JOURNAL

Working From Home- The Ultimate Guide to Home Offices

BY STUDIO SUSS | Mar 2021

The home office is here to stay, and many of us are seeing the benefits of flexible working. We’ve gone from in-person meetings to Zoom, and the busy morning commute to a trip down the stairs.

While permanent working from home is the new future for some, I know I will be switching it up between my studio and my remote work set-up. So, now’s the time to ditch the kitchen table and gift yourself a proper home office. You’ve certainly earned it.

I’ve delved into how the home office has evolved, how to make yours personal – and how we can design home offices remotely and sustainably from, well, our own home offices.

The home office: March 2020 vs Now

Until 2020, working remotely was only seen as an option for some. Employers were offering WFH as a benefit to hire talent – while for employees, it was something you could do after a dentist appointment.

Then came Covid, and 2020 was a scramble of people trying to work every day from an environment that wasn’t ready. There wasn’t much thought put into how productively and pleasantly we could work remotely because there wasn’t the time – it was “right, where can I put a computer?” and “how can I still manage emails, deadlines and meetings while teaching my kids?”.

2020 was about making do. But fast-forward to 2021, and what was uncertainty and makeshift, can become the setup of a considered, productive and efficient space.

We now have the chance to make our WFH experience better – deciding how and where we feel comfortable, and making our space meet our new needs. Do I use multiple screens? Yes. Do I have them set up right now? No. So where’s the perfect spot?

 

Kings Cross,N1C, Plimsoll Building, office area

The home office as a place of wellbeing – 4 essential elements

When remote working it’s not just the no commute that we can enjoy. Your home office, done well, can have immense benefits for your mental health and wellbeing.

Here are four things we always include at Studio Suss, when designing an office space:

  • Natural light

Natural light is fundamental – it’s good for your circadian rhythm, enabling healthy sleep patterns and managing your mental health. And a beautiful view – even the sky – gives your creative brain a boost. I often look out into the sky to find my ideas. A bit of blue-sky thinking.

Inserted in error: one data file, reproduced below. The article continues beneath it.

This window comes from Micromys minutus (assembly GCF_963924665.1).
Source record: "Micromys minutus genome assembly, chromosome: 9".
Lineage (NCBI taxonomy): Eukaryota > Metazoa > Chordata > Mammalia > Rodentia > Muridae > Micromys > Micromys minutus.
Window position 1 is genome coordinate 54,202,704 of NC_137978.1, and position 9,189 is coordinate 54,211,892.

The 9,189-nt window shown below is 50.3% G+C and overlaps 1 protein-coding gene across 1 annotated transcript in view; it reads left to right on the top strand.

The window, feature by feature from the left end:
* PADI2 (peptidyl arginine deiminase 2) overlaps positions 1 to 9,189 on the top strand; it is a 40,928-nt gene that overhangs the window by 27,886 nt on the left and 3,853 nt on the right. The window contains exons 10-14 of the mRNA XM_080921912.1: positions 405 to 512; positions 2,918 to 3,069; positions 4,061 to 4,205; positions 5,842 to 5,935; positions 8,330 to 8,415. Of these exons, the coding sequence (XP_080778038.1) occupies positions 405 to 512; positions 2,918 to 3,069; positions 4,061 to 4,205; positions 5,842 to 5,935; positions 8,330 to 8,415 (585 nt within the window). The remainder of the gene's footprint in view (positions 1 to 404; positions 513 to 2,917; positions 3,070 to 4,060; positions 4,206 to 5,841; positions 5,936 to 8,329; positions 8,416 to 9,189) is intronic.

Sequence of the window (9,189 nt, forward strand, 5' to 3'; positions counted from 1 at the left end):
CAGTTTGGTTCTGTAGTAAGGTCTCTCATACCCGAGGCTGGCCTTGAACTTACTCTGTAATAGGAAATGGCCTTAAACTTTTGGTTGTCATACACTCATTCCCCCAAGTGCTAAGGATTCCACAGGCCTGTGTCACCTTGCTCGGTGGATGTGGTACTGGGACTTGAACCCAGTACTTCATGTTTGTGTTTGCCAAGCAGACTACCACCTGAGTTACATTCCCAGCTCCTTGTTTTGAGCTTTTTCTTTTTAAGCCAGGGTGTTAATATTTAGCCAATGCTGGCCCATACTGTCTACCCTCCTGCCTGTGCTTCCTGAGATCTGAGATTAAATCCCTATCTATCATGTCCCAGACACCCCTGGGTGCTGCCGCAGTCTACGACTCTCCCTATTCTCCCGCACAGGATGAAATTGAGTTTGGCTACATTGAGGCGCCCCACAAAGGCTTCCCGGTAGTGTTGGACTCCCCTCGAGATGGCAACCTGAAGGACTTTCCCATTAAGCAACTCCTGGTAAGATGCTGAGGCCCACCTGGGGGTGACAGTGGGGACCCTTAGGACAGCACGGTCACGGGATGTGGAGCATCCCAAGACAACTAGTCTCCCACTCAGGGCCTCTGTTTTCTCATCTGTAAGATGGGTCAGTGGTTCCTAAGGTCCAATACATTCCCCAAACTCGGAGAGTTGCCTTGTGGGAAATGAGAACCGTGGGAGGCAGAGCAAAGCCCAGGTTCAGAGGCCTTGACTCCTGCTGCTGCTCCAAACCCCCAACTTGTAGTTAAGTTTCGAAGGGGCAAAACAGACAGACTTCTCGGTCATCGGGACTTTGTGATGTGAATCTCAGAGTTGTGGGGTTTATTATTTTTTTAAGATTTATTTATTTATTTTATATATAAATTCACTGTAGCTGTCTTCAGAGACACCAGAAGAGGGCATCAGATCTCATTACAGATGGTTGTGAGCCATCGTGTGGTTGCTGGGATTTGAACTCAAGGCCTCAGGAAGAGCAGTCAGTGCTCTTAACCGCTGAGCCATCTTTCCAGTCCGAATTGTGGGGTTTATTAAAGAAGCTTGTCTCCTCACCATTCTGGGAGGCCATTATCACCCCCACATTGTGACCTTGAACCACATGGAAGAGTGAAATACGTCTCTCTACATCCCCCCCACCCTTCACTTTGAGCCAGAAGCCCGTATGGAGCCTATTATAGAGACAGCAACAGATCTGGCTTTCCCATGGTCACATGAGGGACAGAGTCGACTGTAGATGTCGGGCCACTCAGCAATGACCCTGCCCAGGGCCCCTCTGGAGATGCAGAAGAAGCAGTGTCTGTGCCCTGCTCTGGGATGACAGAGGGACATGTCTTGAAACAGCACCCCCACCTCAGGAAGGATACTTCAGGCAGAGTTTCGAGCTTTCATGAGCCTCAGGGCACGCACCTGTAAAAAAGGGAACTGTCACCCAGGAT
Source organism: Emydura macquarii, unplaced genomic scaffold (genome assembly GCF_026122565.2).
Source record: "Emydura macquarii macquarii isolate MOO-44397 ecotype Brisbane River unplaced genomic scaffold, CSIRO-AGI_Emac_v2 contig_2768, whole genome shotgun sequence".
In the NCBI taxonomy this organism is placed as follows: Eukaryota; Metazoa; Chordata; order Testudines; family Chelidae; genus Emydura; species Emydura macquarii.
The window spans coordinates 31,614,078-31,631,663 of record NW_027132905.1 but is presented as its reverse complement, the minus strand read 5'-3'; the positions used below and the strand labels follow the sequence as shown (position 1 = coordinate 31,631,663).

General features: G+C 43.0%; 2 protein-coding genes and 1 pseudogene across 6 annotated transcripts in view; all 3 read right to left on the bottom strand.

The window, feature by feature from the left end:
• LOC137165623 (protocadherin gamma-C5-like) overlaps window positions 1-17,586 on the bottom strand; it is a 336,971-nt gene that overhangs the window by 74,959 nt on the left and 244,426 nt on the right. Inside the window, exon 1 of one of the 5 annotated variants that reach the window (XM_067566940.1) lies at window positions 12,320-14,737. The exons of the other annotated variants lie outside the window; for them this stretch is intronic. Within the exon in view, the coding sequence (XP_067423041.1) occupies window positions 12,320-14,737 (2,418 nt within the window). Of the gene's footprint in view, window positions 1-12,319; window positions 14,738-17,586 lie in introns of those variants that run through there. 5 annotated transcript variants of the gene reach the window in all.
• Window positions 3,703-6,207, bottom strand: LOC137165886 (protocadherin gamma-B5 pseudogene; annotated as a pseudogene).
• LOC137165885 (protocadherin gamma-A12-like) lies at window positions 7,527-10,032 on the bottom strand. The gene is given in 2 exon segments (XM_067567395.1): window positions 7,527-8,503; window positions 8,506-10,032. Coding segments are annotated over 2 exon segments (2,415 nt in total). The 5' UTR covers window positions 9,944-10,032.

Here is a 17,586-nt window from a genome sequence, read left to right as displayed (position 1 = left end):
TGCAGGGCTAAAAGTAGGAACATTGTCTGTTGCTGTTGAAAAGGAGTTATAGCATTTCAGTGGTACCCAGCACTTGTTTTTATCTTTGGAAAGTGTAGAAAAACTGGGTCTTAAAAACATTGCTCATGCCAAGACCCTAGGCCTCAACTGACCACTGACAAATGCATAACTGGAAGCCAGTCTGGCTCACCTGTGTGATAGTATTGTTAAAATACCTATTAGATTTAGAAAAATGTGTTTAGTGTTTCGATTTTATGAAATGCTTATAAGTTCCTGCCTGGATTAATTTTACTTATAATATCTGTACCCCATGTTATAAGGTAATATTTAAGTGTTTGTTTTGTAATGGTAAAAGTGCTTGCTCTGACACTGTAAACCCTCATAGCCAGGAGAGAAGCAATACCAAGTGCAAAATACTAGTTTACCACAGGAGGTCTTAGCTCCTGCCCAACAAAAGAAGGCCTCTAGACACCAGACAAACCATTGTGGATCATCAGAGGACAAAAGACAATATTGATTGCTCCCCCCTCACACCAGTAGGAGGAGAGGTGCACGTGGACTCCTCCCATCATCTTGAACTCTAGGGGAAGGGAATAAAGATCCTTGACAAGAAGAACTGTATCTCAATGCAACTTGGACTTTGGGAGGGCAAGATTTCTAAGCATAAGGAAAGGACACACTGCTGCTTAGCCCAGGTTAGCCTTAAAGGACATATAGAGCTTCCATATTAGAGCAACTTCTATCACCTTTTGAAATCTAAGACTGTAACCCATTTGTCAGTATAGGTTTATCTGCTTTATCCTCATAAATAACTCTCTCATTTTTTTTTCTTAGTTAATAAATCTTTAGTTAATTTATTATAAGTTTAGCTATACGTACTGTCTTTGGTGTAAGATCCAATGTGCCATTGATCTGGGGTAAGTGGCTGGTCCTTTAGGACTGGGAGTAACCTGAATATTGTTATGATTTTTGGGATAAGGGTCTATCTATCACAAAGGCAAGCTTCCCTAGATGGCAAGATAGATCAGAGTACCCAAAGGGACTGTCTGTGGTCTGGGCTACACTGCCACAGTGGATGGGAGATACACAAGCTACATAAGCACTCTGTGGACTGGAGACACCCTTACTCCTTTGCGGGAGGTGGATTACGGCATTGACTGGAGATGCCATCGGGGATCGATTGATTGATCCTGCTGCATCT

• Good ergonomics

Sooner or later, you’ll find yourself on a Zoom call for two hours and unable to run away. So you have to be comfortable – which means a good chair, at the right height, with supportive back and arms, and a screen at the right distance.

  • Soft acoustics

With everyone in the house and kids homeschooling, it can be a pretty noisy place to work. In this case, doors are essential. Failing that, noise-cancelling headphones. Something we also advise is to add soft furnishings to take away echoes and soften the noise in the room.

  • Access to essentials

It’s easy to have things scattered all over the place, so knowing what you need for your day is key. For me, it’s my laptop, sketchbook, planner, phone and water. Wherever I am, they’re with me. Choose the items you can’t work without and create a little portable package so that you’re never without them.

A desk in a luxury designed interior home offce

The home office as a reflection of you

When someone asks me to design their home office, we go on a fact-finding mission – asking about them, their lives, their work, their loves. Your home office is not just your workplace, but also a reflection of you. How your space looks and feels is your personal brand; the business card of the modern day.

Once we know their passion, we incorporate it into the design. If they own a business, we can involve their product, service or branding in their surroundings.

We find out if the client’s office is dual-purpose or dedicated solely to work, if they like to stand while working or move around the space, and if the working area is wedged between two rooms or a room in its own right.

Then aesthetics – if they’re not interiors-savvy and don’t know what era or design style they like, they can point to something in popular culture that represents their tastes. We designed an office for someone who loved the mid-century style of Mad Men. Another client was a film director so his office included a screening room. It’s critical for your home office to be full of what motivates and inspires you.